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Which Documentaries Could Be Remade as Narrative Films?

by Christopher Campbell
January 24, 2012 4:02 PM
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Crime After Crime

It doesn’t happen that often, but sometimes documentaries are adapted, or remade, into narrative films. That’s what we call the fully dramatized versions anyway, ignoring the fact that docs have narratives too. Past examples include Werner Herzog’s "Little Dieter Needs to Fly," which the filmmaker turned into Rescue Dawn, Fenton Bailey and Randy Barbato’s "Party Monster," which the duo made into a film of the same name, and I include biographies like Rob Epstein’s "The Times of Harvey Milk" even though it wasn’t directly related to Gus Van Sant’s biopic Milk.

This is a subject I’ve written about multiple times before, but it always comes up because so many docs are announced as getting remakes that haven’t (yet, if ever) seen the light of day. Titles that have been optioned or even bought include "The King of Kong: A Fistful of Quarters," "Racing Dreams," "The Bengali Detective," "Page One: Inside the New York Times," Hands on a Hard Body," "Crazy Love," "Young @ Heart," "Murderball," "Bra Boys," "Chicago 10" and the "Paradise Lost" films.

Now we can add two more to the bunch, through separate bits of news out of Sundance. Current competition title "Indie Game: The Movie," which is about independent video game designers, has been picked up by HBO and producer Scott Rudin as inspiration for a fictional comedy series. This is similar to a deal HBO made at last year’s fest to adapt "Knuckle" into a series.

Continue reading the discussion at the Documentary Channel Blog

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More: Documentary, Discussions, Sundance 2012


  • Bruce Spencer | January 25, 2012 11:13 PMReply


    An award-winning documentary by Jenny Abel and Jeff Hockett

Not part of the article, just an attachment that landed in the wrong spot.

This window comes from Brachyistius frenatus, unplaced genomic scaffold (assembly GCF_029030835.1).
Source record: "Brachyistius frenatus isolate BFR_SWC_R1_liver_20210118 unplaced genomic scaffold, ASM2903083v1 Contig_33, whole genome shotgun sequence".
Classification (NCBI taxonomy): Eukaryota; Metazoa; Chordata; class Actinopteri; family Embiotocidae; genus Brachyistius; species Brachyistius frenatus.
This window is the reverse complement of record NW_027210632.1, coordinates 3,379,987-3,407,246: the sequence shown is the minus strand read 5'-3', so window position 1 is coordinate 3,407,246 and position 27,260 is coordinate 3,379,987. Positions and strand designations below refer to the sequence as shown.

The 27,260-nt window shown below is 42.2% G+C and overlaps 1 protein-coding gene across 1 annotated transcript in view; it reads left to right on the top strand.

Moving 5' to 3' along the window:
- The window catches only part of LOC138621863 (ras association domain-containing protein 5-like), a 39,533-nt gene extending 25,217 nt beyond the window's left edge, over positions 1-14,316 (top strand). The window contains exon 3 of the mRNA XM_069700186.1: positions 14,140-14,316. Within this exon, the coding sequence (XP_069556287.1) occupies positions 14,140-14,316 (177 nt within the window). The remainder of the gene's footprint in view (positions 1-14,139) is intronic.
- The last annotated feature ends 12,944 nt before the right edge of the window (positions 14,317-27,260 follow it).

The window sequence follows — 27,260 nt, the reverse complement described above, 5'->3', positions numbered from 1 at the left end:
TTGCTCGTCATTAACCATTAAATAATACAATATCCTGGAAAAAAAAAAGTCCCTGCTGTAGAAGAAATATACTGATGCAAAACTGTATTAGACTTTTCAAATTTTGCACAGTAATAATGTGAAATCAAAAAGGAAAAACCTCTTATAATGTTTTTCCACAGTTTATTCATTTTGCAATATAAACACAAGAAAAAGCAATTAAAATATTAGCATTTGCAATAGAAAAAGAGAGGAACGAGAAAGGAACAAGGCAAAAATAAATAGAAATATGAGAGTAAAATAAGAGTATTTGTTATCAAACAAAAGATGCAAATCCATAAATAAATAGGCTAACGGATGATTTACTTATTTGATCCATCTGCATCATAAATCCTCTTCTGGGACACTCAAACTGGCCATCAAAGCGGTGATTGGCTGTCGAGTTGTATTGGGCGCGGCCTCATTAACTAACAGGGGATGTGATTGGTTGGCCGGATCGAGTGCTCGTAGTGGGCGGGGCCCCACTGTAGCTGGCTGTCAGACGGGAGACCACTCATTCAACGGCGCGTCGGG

In 2005, after winning First Grand Prize at the Slamdance Film Festival, and four years later in 2009, a similar honor at the Fargo Film Festival, “Abel Raises Cain,” a comedy feature, has defied the laws of Hollywood’s jungle. Its “legs” remain unstoppable.

    During 2011, “Abel Raises Cain” completed a four-thousand mile tour of southern colleges and museums in Alabama, Louisiana, Mississippi, Georgia, North Carolina and South Carolina. Audiences of all ages were mesmerized, reacting with sustained laughter and standing ovations.

    At South Carolina State University in Orangeburg, SC, the sold out screening had to be held in their spacious planetarium and projected on the ceiling. It was somewhat eerie to observe a full house of patrons laughing and applauding, while lounging on the horizontal easy chairs designed for overhead viewing.

    In New Orleans, to accommodate an overflow crowd, “Abel Raises Cain” was also projected on the side of a three-story building next door. Even traffic halted to view the movie. At its conclusion, horns honked and a marching band appeared, playing “The Saints,” adding to the excitement of cheers, shouts and applause. What a tribute for filmmakers Jenny Abel and Jeff Hockett!

    After each screening, Jenny took the stage to field questions from the elated audiences. They all registered their surprise and delight at this first view of the young filmmaker who deftly handled queries. When asked where her father was, that was his cue to appear from backstage for standing ovations and applause. Alan Abel was a secret guest and he joined his daughter for more banter with audiences.

    During its past and present screenings, “Abel Raises Cain” has won major awards at film festivals in Canada, England, Denmark, Germany and France. Copies of the DVD, with a commentary and extra features, are available from its website:

    Alan Abel will be featured in his off-Broadway in 2012, “Jester At Large,” along with fellow pranksters Paul Hiatt and Frank Murgalo. Details are to be announced soon on his website:

    # # # #

  • mp | January 25, 2012 4:47 PMReply

    Project Nim.
    Both with strong characters and compelling atmosphere and story "arcs."

  • Todd Ford | January 25, 2012 4:12 PMReply

    Not to be picky, but almost all documentaries are narrative films.

  • michelle | January 25, 2012 3:39 PMReply

    Sherman's March by Ross McElwee is being developed into a feature narrative. And his only non-negotiable in the contract was to allow him to document them making a film about his documentary. They agreed. I can't wait.

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